Graduate Studies Faculty
Wayne Zundel, Ph.D.
Programs:Program in Molecular & Cellular Biosciences
Research Interests:Cancer Tumor Microenvironment Hypoxia Von Hippel Lindau VHL Angiogenesis Vasculogenesis Ribosomal Biogenesis Oxygen Radiation biology Radiation oncology Proteomics Functional genomics Gene expression Drug development COP9 Signalosome CSN » Click here for more about Dr. Zundel's research
Preceptor RotationsAcademic Term Available Fall 2012 Yes Fall 2013 Yes Summer 2013 Yes Winter 2013 Yes Spring 2013 Yes Winter 2014 Yes Spring 2014 Yes Summer 2014 Yes Fall 2014 Yes
Faculty MentorshipDr. Zundel is available as a mentor for 2012-2013. Dr. Zundel is available as a mentor for 2013-2014. Dr. Zundel is available as a mentor for 2014-2015.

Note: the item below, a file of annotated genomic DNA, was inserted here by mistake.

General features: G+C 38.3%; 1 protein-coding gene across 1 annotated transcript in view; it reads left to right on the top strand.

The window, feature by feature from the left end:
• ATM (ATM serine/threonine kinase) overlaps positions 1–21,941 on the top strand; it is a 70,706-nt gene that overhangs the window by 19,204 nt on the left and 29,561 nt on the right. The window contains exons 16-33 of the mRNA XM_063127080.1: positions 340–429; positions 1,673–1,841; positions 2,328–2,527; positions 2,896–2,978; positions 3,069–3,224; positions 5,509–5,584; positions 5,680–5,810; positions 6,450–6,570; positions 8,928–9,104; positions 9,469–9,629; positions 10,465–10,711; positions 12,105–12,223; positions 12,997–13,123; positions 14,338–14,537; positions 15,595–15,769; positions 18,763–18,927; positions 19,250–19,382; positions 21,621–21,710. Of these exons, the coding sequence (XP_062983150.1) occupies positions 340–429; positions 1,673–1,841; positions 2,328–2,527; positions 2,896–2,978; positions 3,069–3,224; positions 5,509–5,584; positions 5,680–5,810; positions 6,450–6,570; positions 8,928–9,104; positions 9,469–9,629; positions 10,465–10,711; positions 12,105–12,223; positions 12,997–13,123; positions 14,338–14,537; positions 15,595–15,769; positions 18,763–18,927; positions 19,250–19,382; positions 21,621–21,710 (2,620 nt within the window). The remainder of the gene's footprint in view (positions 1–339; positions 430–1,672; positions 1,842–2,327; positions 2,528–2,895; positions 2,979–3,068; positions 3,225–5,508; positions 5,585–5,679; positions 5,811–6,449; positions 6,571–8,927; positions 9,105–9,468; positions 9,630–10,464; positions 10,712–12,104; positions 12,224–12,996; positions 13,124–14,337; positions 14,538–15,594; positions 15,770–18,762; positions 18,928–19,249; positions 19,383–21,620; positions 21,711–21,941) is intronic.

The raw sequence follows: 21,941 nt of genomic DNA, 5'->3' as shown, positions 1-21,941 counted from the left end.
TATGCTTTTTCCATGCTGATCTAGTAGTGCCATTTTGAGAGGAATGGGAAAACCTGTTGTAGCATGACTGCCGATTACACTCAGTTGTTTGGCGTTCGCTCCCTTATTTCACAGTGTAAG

The Zundel Lab studies the mechanism & consequences of acute hypoxia (periods of hypoxia/ischemia (H/I) of variable duration occurring frequently during tumor growth) in cancer progression. Tumoral H/I is a physiologic stress that increases the rate of both gene mutation & genomic instability. This, in turn, leads to the selection of oncogenic gain-of-function & the loss of tumor suppressors, providing the expanding tumor with the ability to adapt to the harsh microenvironment while also leading to increased tumorigenic capacity. Following extended adaptation to acute hypoxia, the resulting tumor is more aggressive, invasive & metastatic as well as radiation & chemo-resistant than less ischemic tumors. To comprehensively understand how normal tissues respond to hypoxia/ischemia & how these processes & functions are altered or co-opted during tumorigenesis, we use a combination of functional genetics, genomics, HT-Y2H, proteomics & bioinformatics to examine both the normal & oncogenic molecular architecture underlying oxygen-sensing and response mechanisms. Such a systemic approach is serendipitously uncovering novel aspects of basic cellular functions such as: energy metabolism, novel consequences of O2-related protein post-translational processes (Pro, His, Arg-hydroxylation, neddylation, ubiquitylation & proteolysis), translational arrest, IRES-mediated translational initiation, mRNA stability, & stem cell biology to name but a few. Our goal in comprehensively defining the molecular responses to acute hypoxia & how these processes go awry during cancer progression is to identify essential pathway nodes within H/I regulatory pathways that cannot be by-passed on parallel paths & therapeutically target these nodes with high specificity. We feel that this approach will ultimately lead to the development of novel therapies as well as the identification of stage-specific diagnostic and prognostic markers. Further, as O2-mediated responses are defined in normal tissues, pathophysiologies having causal H/I-regulated components (such as pulmonary disorders (i.e. COPD), cardiac and vascular disorders (i.e. myocardial infarction & stroke), diabetes, infection, obesity, , etc) could be similarly defined & therapeutically targeted using a similar approach as that used for cancer.